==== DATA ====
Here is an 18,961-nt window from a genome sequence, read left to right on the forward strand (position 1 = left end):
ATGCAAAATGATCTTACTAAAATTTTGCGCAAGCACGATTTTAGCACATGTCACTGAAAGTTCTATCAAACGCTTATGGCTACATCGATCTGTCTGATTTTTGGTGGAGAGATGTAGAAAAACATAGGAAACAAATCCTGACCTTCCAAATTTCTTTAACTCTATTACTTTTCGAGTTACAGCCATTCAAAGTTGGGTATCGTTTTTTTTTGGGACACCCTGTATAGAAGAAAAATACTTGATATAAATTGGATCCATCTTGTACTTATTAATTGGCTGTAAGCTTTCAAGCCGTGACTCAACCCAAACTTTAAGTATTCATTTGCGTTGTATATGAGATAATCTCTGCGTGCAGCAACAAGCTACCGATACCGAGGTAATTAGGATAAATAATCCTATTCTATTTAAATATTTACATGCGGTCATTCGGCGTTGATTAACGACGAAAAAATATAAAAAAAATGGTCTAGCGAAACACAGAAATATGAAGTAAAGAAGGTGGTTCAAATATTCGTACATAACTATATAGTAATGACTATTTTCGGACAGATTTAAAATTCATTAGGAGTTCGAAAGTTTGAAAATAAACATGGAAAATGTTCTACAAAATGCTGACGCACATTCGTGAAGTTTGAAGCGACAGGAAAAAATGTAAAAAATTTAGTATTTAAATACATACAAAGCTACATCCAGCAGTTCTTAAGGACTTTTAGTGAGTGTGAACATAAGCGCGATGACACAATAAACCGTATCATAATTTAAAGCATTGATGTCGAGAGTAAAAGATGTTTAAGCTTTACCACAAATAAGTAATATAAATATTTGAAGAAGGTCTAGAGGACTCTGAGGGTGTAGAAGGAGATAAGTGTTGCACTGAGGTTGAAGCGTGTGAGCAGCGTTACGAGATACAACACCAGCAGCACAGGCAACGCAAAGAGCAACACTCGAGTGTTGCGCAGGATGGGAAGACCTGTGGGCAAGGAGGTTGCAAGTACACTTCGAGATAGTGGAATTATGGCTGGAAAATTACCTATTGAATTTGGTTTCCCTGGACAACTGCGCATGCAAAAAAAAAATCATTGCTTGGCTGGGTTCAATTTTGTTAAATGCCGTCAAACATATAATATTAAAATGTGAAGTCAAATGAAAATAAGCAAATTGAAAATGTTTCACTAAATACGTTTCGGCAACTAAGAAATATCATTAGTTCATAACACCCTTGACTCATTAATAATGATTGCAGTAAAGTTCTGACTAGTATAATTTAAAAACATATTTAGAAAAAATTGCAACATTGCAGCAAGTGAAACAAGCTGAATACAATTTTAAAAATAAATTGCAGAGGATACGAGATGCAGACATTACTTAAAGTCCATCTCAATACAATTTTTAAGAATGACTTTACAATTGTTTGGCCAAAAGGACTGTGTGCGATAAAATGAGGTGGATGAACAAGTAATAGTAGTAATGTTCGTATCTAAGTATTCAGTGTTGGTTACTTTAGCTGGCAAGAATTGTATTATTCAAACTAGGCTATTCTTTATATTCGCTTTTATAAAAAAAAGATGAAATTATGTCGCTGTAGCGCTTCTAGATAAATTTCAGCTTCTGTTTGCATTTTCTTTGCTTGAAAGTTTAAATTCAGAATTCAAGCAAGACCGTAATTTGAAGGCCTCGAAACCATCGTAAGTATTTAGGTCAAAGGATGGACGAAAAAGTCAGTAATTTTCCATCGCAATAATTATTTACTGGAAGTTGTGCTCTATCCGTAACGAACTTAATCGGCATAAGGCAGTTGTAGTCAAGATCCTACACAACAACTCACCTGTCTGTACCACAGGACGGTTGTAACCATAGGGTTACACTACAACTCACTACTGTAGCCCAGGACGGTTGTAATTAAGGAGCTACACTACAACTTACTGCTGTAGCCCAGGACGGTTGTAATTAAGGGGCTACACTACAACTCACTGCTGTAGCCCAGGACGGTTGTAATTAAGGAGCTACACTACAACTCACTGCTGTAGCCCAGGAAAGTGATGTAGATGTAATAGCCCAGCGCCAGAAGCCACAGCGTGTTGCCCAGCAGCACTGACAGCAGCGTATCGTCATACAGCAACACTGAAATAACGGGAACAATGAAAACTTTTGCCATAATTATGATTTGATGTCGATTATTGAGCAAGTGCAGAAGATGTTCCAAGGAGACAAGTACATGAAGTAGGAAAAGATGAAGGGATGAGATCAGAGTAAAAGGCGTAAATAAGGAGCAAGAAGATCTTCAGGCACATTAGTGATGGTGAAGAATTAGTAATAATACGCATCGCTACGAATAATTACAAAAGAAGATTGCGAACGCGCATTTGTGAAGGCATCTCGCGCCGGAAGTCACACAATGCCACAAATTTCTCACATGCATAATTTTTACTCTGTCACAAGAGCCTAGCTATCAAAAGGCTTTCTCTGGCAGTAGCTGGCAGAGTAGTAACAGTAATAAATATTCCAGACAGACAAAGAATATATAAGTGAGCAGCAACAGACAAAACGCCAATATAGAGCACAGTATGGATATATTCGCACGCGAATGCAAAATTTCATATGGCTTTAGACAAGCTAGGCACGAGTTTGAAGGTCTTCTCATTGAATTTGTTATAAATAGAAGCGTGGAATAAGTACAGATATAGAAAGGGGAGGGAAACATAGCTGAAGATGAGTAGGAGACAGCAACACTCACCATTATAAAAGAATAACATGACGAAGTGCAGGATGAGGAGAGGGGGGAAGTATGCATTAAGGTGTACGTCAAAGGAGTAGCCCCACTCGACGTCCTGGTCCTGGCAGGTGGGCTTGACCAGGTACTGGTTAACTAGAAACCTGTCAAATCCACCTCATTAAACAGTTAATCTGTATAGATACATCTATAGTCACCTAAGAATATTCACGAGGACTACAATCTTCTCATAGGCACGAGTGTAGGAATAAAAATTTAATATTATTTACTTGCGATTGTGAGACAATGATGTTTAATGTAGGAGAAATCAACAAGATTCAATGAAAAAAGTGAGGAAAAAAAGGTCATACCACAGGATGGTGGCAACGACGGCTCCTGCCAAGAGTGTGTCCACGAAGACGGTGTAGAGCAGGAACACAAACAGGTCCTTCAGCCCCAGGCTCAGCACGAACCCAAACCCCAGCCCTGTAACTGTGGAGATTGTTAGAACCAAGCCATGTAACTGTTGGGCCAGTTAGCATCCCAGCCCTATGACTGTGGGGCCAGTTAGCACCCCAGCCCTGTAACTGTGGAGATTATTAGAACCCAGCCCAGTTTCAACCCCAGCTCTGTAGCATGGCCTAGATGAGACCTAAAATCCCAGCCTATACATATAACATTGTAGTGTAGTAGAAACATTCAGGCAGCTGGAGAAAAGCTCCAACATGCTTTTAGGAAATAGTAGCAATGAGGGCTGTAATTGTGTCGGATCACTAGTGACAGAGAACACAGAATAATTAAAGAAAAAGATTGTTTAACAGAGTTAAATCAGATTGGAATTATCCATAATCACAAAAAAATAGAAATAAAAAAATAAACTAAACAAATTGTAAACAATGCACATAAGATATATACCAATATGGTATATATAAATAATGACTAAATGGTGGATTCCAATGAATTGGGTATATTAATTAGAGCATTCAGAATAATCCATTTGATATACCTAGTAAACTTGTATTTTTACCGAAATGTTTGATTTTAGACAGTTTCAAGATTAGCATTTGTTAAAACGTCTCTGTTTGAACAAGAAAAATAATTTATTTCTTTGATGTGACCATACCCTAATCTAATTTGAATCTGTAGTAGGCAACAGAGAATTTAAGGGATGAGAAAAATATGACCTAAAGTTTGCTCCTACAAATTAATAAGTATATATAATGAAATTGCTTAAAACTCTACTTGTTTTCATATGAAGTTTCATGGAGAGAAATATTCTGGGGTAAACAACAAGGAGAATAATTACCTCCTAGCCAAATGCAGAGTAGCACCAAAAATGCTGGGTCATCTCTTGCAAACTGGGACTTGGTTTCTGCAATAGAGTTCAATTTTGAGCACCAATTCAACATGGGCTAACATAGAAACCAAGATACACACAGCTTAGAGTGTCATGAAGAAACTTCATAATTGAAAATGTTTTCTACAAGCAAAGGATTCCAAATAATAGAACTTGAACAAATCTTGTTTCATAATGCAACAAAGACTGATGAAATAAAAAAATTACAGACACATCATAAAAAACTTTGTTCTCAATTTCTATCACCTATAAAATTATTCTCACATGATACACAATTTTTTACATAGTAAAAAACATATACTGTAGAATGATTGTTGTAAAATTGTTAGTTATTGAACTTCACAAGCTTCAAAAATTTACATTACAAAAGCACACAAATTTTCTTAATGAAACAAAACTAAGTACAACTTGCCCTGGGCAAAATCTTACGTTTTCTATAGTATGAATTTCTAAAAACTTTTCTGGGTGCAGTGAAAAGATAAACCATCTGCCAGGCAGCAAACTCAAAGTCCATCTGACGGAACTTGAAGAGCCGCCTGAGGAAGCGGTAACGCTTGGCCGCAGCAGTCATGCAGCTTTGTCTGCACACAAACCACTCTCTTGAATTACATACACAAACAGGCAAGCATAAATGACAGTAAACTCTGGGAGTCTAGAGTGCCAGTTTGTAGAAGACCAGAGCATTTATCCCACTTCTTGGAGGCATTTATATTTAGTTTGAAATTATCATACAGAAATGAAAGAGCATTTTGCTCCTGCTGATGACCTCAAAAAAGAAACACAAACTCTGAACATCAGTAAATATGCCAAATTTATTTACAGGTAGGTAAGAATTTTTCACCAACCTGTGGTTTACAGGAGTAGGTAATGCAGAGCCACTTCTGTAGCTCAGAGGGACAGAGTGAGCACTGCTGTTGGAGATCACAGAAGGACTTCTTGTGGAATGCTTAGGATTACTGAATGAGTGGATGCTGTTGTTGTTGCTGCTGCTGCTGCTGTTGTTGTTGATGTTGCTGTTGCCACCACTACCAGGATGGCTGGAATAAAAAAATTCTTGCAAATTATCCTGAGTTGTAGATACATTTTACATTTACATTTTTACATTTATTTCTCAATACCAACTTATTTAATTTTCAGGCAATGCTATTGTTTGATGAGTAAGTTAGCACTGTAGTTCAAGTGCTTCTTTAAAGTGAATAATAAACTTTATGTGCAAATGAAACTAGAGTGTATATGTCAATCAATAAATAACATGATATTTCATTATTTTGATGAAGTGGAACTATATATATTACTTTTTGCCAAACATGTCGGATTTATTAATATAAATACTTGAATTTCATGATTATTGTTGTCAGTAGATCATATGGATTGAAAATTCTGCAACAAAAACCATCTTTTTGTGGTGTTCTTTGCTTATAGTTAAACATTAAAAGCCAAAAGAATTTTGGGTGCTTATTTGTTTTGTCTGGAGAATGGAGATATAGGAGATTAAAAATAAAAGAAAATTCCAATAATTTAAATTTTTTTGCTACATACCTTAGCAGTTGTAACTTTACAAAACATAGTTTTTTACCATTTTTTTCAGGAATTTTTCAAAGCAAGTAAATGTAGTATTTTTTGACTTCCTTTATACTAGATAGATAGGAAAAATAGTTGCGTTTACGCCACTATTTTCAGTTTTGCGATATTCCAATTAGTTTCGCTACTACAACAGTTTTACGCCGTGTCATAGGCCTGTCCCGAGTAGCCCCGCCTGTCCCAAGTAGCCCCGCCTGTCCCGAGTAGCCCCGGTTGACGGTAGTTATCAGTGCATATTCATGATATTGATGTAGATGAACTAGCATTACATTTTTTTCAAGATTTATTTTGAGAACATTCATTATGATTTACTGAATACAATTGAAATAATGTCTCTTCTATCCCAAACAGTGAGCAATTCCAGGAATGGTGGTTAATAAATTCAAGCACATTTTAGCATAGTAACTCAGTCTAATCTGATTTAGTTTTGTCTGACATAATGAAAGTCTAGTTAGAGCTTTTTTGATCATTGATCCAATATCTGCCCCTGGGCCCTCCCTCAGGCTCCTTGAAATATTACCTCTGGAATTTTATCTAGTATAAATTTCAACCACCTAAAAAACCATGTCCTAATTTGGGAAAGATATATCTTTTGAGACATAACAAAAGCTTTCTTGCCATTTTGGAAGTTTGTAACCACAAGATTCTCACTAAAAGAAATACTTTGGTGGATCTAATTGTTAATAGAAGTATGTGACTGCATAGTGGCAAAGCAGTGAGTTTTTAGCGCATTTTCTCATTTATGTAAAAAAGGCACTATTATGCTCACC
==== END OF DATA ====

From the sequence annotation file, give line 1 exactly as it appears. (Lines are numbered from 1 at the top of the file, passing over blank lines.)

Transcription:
Here is an 18,961-nt window from a genome sequence, read left to right on the forward strand (position 1 = left end):